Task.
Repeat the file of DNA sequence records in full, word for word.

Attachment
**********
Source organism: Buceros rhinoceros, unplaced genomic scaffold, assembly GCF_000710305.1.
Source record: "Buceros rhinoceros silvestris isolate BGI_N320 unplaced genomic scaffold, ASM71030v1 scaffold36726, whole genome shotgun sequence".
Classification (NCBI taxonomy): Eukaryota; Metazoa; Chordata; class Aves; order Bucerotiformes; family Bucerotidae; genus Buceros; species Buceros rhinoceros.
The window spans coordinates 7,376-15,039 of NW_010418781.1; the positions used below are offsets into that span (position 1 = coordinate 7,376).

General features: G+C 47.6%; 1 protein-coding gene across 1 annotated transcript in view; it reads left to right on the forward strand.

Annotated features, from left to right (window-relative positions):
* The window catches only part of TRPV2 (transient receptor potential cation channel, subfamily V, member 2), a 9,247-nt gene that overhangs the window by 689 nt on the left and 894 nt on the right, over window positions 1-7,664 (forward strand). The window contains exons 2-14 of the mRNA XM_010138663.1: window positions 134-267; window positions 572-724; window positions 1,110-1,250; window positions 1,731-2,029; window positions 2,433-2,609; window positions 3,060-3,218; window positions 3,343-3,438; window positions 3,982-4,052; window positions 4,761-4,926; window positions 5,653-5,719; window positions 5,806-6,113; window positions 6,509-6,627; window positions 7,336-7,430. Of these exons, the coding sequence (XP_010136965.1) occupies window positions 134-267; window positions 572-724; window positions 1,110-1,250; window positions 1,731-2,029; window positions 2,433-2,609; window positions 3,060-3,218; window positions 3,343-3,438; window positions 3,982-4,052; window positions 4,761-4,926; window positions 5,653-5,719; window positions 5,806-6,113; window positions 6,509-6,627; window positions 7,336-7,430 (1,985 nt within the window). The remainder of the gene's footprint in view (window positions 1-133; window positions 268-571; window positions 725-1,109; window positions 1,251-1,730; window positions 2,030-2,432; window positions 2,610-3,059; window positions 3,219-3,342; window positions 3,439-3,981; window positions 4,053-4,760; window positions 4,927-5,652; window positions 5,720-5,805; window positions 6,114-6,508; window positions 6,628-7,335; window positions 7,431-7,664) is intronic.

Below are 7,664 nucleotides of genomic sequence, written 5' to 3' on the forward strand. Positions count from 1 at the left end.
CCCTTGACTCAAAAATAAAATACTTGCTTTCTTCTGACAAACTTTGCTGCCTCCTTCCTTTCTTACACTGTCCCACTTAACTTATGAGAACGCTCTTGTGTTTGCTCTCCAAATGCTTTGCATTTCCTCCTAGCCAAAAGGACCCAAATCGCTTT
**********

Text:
Source organism: Buceros rhinoceros, unplaced genomic scaffold, assembly GCF_000710305.1.
Source record: "Buceros rhinoceros silvestris isolate BGI_N320 unplaced genomic scaffold, ASM71030v1 scaffold36726, whole genome shotgun sequence".
Classification (NCBI taxonomy): Eukaryota; Metazoa; Chordata; class Aves; order Bucerotiformes; family Bucerotidae; genus Buceros; species Buceros rhinoceros.
The window spans coordinates 7,376-15,039 of NW_010418781.1; the positions used below are offsets into that span (position 1 = coordinate 7,376).

General features: G+C 47.6%; 1 protein-coding gene across 1 annotated transcript in view; it reads left to right on the forward strand.

Annotated features, from left to right (window-relative positions):
* The window catches only part of TRPV2 (transient receptor potential cation channel, subfamily V, member 2), a 9,247-nt gene that overhangs the window by 689 nt on the left and 894 nt on the right, over window positions 1-7,664 (forward strand). The window contains exons 2-14 of the mRNA XM_010138663.1: window positions 134-267; window positions 572-724; window positions 1,110-1,250; window positions 1,731-2,029; window positions 2,433-2,609; window positions 3,060-3,218; window positions 3,343-3,438; window positions 3,982-4,052; window positions 4,761-4,926; window positions 5,653-5,719; window positions 5,806-6,113; window positions 6,509-6,627; window positions 7,336-7,430. Of these exons, the coding sequence (XP_010136965.1) occupies window positions 134-267; window positions 572-724; window positions 1,110-1,250; window positions 1,731-2,029; window positions 2,433-2,609; window positions 3,060-3,218; window positions 3,343-3,438; window positions 3,982-4,052; window positions 4,761-4,926; window positions 5,653-5,719; window positions 5,806-6,113; window positions 6,509-6,627; window positions 7,336-7,430 (1,985 nt within the window). The remainder of the gene's footprint in view (window positions 1-133; window positions 268-571; window positions 725-1,109; window positions 1,251-1,730; window positions 2,030-2,432; window positions 2,610-3,059; window positions 3,219-3,342; window positions 3,439-3,981; window positions 4,053-4,760; window positions 4,927-5,652; window positions 5,720-5,805; window positions 6,114-6,508; window positions 6,628-7,335; window positions 7,431-7,664) is intronic.

Below are 7,664 nucleotides of genomic sequence, written 5' to 3' on the forward strand. Positions count from 1 at the left end.
CCCTTGACTCAAAAATAAAATACTTGCTTTCTTCTGACAAACTTTGCTGCCTCCTTCCTTTCTTACACTGTCCCACTTAACTTATGAGAACGCTCTTGTGTTTGCTCTCCAAATGCTTTGCATTTCCTCCTAGCCAAAAGGACCCAAATCGCTTT